The journey of clay from its raw form to a finished ceramic piece involves a series of distinct stages. These stages, often referred to as the “7 stages of clay,” outline the progression of clay through its various states.
Slip is the initial stage of clay, where it is in a liquid, creamy consistency. Slip is often used for casting, joining clay pieces, and creating surface decoration.
At the plastic stage, clay is soft, pliable, and easily moldable. It can be shaped, sculpted, and manipulated using various techniques.
3. Leather Hard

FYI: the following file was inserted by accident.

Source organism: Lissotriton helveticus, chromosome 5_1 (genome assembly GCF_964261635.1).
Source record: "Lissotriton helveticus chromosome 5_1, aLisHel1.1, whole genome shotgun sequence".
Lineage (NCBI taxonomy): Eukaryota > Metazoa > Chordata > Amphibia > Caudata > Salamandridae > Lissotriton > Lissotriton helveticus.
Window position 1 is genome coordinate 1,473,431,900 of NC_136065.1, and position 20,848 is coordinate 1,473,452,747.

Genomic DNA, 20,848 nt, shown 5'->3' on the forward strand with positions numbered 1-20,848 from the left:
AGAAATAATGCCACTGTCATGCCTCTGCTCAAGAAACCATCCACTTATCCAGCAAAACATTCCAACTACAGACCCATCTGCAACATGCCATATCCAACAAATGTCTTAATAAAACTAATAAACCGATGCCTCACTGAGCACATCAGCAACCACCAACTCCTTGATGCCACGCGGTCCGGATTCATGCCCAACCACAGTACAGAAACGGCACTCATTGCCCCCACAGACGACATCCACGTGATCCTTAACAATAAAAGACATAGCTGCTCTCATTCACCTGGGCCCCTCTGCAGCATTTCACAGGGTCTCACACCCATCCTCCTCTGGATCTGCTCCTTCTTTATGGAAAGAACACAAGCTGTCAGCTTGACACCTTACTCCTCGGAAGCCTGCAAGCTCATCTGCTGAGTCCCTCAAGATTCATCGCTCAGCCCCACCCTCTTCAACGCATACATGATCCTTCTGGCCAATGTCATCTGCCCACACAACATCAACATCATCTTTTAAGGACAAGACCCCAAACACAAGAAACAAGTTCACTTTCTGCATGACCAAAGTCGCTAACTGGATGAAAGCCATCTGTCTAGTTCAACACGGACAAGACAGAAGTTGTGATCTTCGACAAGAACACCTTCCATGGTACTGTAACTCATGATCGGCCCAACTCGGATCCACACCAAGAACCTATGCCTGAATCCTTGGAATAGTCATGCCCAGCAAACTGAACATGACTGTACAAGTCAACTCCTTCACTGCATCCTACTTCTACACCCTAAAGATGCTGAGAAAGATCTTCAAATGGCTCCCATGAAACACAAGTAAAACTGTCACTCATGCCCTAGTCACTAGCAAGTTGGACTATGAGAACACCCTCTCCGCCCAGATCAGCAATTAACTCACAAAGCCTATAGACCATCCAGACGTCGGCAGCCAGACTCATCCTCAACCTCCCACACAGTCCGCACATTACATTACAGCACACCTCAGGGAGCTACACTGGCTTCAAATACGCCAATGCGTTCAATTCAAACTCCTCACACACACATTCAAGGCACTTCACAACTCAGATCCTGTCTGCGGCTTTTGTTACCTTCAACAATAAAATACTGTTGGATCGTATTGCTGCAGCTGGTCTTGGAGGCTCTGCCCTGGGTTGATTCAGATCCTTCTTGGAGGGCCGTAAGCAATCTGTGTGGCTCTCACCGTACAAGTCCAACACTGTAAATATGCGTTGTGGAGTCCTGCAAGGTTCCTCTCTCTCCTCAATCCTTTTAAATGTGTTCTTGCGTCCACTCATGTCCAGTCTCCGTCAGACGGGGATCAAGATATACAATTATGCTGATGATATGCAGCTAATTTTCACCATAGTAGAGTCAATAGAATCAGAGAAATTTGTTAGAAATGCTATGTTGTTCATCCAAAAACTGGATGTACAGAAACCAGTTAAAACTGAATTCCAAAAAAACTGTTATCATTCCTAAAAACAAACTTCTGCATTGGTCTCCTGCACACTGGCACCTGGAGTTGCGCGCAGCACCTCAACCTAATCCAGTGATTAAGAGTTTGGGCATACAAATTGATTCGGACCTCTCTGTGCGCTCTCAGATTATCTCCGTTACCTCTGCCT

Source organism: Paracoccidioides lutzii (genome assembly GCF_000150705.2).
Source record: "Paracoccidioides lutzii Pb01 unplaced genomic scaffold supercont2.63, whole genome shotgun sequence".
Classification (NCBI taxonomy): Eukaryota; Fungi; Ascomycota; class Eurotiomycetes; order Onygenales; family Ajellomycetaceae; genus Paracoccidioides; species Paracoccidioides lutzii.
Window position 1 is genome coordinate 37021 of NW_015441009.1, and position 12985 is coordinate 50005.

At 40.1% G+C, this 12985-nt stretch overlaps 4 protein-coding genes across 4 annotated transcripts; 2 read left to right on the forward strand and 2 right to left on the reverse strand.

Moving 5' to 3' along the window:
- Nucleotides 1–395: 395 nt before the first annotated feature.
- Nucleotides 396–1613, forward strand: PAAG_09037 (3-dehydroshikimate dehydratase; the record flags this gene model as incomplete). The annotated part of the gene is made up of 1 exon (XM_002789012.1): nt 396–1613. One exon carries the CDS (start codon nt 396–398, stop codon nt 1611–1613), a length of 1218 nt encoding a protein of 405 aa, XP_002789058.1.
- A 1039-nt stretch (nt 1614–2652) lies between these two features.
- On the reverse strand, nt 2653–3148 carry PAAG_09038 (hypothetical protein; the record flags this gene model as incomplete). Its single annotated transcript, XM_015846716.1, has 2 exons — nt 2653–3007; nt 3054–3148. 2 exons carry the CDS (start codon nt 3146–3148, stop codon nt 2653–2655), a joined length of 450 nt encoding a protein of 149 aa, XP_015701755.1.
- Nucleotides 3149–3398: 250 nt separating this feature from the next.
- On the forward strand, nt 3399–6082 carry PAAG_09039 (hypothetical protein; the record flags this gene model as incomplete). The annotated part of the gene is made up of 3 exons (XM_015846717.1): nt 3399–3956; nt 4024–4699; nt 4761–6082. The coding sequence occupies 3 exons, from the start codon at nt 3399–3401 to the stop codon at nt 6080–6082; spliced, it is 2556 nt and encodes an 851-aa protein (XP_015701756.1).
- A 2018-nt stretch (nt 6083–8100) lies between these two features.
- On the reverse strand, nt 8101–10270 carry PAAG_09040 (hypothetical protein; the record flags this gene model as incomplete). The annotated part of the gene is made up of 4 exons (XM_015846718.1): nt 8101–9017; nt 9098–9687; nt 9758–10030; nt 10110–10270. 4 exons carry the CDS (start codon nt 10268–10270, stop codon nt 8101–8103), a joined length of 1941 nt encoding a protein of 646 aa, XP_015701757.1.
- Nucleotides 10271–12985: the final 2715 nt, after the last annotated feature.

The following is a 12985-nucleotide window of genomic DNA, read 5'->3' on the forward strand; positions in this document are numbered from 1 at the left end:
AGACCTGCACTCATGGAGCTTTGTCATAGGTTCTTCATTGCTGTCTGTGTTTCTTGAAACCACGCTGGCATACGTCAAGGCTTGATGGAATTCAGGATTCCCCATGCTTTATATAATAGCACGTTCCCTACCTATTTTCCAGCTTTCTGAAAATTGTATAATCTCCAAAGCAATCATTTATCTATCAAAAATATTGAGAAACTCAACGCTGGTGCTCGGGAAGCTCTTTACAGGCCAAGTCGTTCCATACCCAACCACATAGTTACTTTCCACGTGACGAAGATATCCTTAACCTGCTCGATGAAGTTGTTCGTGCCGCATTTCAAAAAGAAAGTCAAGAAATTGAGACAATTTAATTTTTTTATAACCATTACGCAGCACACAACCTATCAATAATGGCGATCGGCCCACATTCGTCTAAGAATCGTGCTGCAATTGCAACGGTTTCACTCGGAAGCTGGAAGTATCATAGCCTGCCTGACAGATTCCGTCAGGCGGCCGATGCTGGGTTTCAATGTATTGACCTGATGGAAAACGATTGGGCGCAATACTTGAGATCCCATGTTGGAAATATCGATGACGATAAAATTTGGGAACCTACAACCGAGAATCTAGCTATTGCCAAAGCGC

Clay in the leather hard stage has partially dried and is firm but still retains some moisture. It is ideal for carving, attaching handles, and adding intricate details.
4. Bone Dry
Bone dry clay is completely air-dried and ready for firing. It is fragile and requires careful handling to avoid cracks and breakage.
Bisqueware is clay that has been fired once at a low temperature. It is porous and ready for glazing.
Glazeware is clay that has been glazed with decorative and functional coatings. It is ready for its final firing.
7. Finished Ceramic
The last stage is the finished ceramic piece, achieved after the final firing. It is durable, permanent, and can be used for its intended purpose.
The 7 stages of clay provide a comprehensive framework for understanding the transformation of clay from its initial slip form to a beautiful finished ceramic creation.